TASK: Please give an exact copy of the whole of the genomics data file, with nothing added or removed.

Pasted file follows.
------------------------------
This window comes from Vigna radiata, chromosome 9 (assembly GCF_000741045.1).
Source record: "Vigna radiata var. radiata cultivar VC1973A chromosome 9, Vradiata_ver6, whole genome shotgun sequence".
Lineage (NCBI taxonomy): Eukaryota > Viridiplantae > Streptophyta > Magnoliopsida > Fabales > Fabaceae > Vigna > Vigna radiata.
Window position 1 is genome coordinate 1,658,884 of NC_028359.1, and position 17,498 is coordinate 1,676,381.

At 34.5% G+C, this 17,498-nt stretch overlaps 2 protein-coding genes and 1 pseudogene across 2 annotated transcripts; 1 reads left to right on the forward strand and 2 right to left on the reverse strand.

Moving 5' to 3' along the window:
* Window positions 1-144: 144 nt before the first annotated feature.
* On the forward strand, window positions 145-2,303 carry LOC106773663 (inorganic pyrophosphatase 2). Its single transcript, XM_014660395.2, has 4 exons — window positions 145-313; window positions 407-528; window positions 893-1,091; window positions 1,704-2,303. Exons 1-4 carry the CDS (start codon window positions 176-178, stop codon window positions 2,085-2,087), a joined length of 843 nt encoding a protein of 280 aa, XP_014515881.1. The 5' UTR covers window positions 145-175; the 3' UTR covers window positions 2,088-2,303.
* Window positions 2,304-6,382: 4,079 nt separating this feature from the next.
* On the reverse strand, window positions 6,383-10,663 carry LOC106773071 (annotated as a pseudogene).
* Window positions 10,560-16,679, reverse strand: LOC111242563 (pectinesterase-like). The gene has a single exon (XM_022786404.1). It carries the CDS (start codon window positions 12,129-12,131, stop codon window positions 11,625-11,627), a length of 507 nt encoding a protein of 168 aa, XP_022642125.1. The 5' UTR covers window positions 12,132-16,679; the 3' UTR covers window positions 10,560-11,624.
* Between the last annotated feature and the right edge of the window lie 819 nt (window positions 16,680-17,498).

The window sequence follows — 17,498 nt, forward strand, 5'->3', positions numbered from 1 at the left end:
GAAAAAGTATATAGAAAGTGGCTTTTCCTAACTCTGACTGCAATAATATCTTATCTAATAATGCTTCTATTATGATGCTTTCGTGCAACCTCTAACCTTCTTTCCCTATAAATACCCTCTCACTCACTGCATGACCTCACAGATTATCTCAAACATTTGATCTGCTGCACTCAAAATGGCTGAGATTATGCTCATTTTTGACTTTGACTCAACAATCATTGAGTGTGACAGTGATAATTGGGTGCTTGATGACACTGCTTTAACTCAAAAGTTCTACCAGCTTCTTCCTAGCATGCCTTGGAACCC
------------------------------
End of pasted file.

This window comes from Vigna radiata, chromosome 9 (assembly GCF_000741045.1).
Source record: "Vigna radiata var. radiata cultivar VC1973A chromosome 9, Vradiata_ver6, whole genome shotgun sequence".
Lineage (NCBI taxonomy): Eukaryota > Viridiplantae > Streptophyta > Magnoliopsida > Fabales > Fabaceae > Vigna > Vigna radiata.
Window position 1 is genome coordinate 1,658,884 of NC_028359.1, and position 17,498 is coordinate 1,676,381.

At 34.5% G+C, this 17,498-nt stretch overlaps 2 protein-coding genes and 1 pseudogene across 2 annotated transcripts; 1 reads left to right on the forward strand and 2 right to left on the reverse strand.

Moving 5' to 3' along the window:
* Window positions 1-144: 144 nt before the first annotated feature.
* On the forward strand, window positions 145-2,303 carry LOC106773663 (inorganic pyrophosphatase 2). Its single transcript, XM_014660395.2, has 4 exons — window positions 145-313; window positions 407-528; window positions 893-1,091; window positions 1,704-2,303. Exons 1-4 carry the CDS (start codon window positions 176-178, stop codon window positions 2,085-2,087), a joined length of 843 nt encoding a protein of 280 aa, XP_014515881.1. The 5' UTR covers window positions 145-175; the 3' UTR covers window positions 2,088-2,303.
* Window positions 2,304-6,382: 4,079 nt separating this feature from the next.
* On the reverse strand, window positions 6,383-10,663 carry LOC106773071 (annotated as a pseudogene).
* Window positions 10,560-16,679, reverse strand: LOC111242563 (pectinesterase-like). The gene has a single exon (XM_022786404.1). It carries the CDS (start codon window positions 12,129-12,131, stop codon window positions 11,625-11,627), a length of 507 nt encoding a protein of 168 aa, XP_022642125.1. The 5' UTR covers window positions 12,132-16,679; the 3' UTR covers window positions 10,560-11,624.
* Between the last annotated feature and the right edge of the window lie 819 nt (window positions 16,680-17,498).

The window sequence follows — 17,498 nt, forward strand, 5'->3', positions numbered from 1 at the left end:
GAAAAAGTATATAGAAAGTGGCTTTTCCTAACTCTGACTGCAATAATATCTTATCTAATAATGCTTCTATTATGATGCTTTCGTGCAACCTCTAACCTTCTTTCCCTATAAATACCCTCTCACTCACTGCATGACCTCACAGATTATCTCAAACATTTGATCTGCTGCACTCAAAATGGCTGAGATTATGCTCATTTTTGACTTTGACTCAACAATCATTGAGTGTGACAGTGATAATTGGGTGCTTGATGACACTGCTTTAACTCAAAAGTTCTACCAGCTTCTTCCTAGCATGCCTTGGAACCC